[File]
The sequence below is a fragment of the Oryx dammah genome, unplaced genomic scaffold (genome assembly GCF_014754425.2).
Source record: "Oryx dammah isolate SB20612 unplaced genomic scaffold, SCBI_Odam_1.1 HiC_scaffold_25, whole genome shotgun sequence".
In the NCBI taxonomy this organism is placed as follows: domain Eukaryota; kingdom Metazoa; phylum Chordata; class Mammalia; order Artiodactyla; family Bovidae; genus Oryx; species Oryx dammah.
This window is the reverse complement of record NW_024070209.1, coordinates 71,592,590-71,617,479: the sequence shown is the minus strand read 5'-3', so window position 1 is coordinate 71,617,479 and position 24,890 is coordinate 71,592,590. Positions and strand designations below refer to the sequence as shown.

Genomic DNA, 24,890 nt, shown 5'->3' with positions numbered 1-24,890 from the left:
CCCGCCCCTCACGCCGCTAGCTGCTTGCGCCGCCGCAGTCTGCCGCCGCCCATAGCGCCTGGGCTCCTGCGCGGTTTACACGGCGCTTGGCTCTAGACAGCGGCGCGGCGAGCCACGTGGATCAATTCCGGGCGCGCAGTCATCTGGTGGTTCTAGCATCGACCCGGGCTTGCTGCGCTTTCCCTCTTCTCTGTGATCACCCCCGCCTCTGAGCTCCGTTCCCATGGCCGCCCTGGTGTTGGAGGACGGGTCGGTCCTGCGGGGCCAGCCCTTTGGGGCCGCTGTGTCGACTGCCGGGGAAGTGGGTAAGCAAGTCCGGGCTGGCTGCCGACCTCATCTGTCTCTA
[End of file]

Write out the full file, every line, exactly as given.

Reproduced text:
The sequence below is a fragment of the Oryx dammah genome, unplaced genomic scaffold (genome assembly GCF_014754425.2).
Source record: "Oryx dammah isolate SB20612 unplaced genomic scaffold, SCBI_Odam_1.1 HiC_scaffold_25, whole genome shotgun sequence".
In the NCBI taxonomy this organism is placed as follows: domain Eukaryota; kingdom Metazoa; phylum Chordata; class Mammalia; order Artiodactyla; family Bovidae; genus Oryx; species Oryx dammah.
This window is the reverse complement of record NW_024070209.1, coordinates 71,592,590-71,617,479: the sequence shown is the minus strand read 5'-3', so window position 1 is coordinate 71,617,479 and position 24,890 is coordinate 71,592,590. Positions and strand designations below refer to the sequence as shown.

Genomic DNA, 24,890 nt, shown 5'->3' with positions numbered 1-24,890 from the left:
CCCGCCCCTCACGCCGCTAGCTGCTTGCGCCGCCGCAGTCTGCCGCCGCCCATAGCGCCTGGGCTCCTGCGCGGTTTACACGGCGCTTGGCTCTAGACAGCGGCGCGGCGAGCCACGTGGATCAATTCCGGGCGCGCAGTCATCTGGTGGTTCTAGCATCGACCCGGGCTTGCTGCGCTTTCCCTCTTCTCTGTGATCACCCCCGCCTCTGAGCTCCGTTCCCATGGCCGCCCTGGTGTTGGAGGACGGGTCGGTCCTGCGGGGCCAGCCCTTTGGGGCCGCTGTGTCGACTGCCGGGGAAGTGGGTAAGCAAGTCCGGGCTGGCTGCCGACCTCATCTGTCTCTA